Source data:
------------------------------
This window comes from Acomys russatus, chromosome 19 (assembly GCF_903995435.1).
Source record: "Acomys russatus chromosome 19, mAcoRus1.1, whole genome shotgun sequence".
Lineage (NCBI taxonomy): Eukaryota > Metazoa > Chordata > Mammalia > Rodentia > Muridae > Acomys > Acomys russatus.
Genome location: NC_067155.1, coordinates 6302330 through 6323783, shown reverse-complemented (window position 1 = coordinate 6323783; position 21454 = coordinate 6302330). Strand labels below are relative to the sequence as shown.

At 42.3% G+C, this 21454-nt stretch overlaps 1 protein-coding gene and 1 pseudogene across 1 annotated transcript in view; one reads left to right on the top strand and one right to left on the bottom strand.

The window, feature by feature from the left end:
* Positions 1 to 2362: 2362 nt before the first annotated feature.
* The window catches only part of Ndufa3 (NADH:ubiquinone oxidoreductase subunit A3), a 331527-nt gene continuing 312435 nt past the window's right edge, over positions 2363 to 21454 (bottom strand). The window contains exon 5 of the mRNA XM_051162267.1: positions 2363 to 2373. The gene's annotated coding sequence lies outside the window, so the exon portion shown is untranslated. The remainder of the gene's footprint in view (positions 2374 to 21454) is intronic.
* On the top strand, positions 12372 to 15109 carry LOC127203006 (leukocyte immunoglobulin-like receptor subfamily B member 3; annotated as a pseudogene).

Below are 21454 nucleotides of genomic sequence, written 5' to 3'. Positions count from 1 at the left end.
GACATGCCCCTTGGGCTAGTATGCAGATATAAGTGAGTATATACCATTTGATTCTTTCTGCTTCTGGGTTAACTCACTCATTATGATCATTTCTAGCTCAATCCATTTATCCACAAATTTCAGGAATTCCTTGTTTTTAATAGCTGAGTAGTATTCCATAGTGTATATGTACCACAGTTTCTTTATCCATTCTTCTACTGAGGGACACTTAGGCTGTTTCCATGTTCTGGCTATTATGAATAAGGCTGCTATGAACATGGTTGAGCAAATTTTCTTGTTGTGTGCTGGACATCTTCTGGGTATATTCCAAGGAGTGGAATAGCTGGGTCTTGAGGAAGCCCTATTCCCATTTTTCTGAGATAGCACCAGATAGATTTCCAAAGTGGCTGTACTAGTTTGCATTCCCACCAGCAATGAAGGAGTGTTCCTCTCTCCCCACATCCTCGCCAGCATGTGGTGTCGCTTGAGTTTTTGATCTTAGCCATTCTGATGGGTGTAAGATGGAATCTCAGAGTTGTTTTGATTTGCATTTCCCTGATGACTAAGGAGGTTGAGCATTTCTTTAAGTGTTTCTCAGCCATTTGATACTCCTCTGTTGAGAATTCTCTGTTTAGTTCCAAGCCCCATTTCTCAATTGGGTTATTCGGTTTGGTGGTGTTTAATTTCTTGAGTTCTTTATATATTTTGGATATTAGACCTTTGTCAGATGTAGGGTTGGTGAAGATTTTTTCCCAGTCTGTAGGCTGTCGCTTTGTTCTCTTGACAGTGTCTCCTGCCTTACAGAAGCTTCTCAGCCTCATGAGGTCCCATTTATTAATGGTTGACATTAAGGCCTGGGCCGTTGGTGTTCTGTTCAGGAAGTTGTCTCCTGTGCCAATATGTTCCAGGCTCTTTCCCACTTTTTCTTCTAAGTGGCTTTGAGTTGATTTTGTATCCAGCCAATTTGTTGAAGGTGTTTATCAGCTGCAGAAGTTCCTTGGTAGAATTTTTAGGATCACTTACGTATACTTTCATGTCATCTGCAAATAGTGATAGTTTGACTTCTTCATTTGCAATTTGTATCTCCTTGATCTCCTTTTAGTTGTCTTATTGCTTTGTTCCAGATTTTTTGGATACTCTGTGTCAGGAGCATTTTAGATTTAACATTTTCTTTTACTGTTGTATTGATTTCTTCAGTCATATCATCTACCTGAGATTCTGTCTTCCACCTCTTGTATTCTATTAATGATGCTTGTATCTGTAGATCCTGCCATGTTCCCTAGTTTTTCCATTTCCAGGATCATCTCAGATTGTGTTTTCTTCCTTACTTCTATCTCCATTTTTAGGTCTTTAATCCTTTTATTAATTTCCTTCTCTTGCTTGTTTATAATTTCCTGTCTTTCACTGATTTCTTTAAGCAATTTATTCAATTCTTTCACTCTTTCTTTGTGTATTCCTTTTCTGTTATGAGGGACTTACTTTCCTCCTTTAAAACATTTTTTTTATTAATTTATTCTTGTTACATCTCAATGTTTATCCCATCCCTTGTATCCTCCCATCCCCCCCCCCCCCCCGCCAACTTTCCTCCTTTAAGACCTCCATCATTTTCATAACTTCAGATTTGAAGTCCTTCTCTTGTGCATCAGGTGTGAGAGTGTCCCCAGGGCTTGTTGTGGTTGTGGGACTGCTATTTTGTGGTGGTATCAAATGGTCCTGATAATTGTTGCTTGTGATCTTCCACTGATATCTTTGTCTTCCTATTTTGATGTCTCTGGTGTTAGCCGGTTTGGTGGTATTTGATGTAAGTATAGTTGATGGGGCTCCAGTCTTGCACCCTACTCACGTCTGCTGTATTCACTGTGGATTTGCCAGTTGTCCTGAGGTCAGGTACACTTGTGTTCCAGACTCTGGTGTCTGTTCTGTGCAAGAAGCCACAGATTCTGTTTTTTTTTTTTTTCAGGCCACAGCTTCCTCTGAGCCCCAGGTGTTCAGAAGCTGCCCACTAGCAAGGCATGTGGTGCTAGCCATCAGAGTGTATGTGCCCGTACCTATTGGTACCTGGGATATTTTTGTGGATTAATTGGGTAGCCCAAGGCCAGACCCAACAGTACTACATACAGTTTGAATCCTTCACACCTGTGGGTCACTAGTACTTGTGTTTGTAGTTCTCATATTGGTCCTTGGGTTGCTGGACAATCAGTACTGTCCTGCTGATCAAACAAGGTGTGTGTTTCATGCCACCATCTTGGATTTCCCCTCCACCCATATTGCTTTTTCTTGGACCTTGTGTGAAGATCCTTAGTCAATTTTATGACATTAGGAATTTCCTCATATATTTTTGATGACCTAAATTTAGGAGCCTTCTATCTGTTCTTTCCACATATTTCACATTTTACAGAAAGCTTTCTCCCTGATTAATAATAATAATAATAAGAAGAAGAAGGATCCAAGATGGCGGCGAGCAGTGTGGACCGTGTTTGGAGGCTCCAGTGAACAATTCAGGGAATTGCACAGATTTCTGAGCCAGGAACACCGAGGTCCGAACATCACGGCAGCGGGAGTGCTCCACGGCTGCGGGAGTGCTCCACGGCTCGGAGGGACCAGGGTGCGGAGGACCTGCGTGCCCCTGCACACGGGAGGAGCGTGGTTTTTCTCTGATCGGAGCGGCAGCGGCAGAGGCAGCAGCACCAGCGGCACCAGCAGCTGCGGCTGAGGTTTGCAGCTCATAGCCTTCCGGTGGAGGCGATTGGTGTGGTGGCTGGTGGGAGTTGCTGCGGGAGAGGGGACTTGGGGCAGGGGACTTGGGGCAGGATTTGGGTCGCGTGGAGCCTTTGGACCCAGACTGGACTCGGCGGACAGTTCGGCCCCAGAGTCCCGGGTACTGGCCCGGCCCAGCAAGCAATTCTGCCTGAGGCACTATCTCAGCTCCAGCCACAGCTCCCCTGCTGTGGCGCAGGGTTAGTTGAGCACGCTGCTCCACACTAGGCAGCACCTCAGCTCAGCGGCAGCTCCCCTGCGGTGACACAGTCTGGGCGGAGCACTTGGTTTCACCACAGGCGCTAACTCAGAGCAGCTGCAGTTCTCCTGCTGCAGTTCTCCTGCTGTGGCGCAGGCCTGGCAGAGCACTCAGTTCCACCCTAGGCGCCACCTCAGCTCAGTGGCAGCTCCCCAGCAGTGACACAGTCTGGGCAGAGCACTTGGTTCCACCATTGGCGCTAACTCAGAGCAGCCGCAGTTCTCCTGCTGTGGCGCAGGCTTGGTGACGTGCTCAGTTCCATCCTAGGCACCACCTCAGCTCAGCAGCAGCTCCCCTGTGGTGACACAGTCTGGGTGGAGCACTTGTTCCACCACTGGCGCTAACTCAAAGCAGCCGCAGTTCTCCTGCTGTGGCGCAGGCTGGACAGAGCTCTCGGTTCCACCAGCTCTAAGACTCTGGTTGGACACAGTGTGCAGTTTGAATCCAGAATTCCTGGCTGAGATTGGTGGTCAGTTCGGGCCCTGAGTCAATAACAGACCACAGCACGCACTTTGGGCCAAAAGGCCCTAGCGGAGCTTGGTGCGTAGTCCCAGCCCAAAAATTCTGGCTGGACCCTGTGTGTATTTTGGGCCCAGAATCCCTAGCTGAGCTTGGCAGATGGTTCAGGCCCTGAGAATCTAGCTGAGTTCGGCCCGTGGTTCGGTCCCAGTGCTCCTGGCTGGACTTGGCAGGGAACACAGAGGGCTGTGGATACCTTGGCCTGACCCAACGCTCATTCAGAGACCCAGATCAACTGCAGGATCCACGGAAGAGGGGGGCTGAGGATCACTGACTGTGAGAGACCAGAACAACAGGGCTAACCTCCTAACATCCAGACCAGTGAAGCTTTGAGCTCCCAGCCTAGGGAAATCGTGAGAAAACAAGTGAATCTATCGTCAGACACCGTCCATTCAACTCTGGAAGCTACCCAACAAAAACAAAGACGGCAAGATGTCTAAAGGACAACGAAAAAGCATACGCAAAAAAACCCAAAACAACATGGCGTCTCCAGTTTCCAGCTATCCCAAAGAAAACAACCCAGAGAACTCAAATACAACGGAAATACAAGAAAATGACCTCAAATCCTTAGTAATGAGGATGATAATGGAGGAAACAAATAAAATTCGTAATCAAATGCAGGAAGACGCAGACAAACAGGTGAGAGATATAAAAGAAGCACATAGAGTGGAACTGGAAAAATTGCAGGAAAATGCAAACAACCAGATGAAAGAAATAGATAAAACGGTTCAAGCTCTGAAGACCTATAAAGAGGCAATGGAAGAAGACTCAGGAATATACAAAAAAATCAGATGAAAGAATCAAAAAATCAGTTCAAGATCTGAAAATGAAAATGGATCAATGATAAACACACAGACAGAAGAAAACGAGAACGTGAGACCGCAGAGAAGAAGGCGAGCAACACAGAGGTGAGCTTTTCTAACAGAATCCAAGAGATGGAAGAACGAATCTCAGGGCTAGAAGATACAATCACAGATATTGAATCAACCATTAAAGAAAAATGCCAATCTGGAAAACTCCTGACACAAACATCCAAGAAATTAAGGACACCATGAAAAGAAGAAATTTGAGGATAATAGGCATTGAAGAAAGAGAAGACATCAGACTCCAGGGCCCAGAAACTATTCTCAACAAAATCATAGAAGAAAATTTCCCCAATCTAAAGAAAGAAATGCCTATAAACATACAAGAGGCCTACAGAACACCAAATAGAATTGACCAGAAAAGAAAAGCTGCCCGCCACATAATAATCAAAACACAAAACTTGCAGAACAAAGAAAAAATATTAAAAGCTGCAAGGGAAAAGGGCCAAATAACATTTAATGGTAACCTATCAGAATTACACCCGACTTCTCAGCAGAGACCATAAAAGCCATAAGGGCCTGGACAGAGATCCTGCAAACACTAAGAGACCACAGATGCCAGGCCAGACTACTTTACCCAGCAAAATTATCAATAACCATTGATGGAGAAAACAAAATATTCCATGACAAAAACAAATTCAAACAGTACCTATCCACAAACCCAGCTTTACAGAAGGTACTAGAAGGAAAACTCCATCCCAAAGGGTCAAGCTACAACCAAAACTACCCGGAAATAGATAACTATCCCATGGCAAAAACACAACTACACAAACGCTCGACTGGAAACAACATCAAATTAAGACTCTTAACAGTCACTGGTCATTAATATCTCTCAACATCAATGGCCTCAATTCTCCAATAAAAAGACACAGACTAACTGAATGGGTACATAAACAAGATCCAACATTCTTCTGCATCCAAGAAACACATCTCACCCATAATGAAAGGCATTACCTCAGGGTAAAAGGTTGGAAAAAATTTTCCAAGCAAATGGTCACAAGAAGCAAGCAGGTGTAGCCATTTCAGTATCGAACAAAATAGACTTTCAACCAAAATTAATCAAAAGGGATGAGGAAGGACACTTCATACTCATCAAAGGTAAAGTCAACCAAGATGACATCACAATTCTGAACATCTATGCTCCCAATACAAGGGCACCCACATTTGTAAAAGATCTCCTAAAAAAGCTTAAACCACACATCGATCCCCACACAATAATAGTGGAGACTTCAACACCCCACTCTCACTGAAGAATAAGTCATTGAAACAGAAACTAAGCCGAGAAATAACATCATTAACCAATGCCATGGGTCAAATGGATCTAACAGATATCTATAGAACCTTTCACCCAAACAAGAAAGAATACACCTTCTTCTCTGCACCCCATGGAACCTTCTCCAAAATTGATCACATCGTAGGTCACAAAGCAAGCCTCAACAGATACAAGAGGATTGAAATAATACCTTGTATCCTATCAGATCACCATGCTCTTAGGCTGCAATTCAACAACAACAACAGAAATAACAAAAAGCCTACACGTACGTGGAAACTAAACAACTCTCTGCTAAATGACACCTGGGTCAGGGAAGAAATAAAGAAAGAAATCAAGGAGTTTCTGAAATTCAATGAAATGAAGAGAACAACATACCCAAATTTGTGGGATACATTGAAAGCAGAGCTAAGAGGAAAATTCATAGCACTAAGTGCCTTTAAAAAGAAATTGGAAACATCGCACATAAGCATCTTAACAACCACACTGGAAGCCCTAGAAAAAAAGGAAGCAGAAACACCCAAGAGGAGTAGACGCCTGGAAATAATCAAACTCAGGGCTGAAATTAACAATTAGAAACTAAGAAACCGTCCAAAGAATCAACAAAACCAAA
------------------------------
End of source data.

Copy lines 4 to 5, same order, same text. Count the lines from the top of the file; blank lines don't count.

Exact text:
Genome location: NC_067155.1, coordinates 6302330 through 6323783, shown reverse-complemented (window position 1 = coordinate 6323783; position 21454 = coordinate 6302330). Strand labels below are relative to the sequence as shown.

At 42.3% G+C, this 21454-nt stretch overlaps 1 protein-coding gene and 1 pseudogene across 1 annotated transcript in view; one reads left to right on the top strand and one right to left on the bottom strand.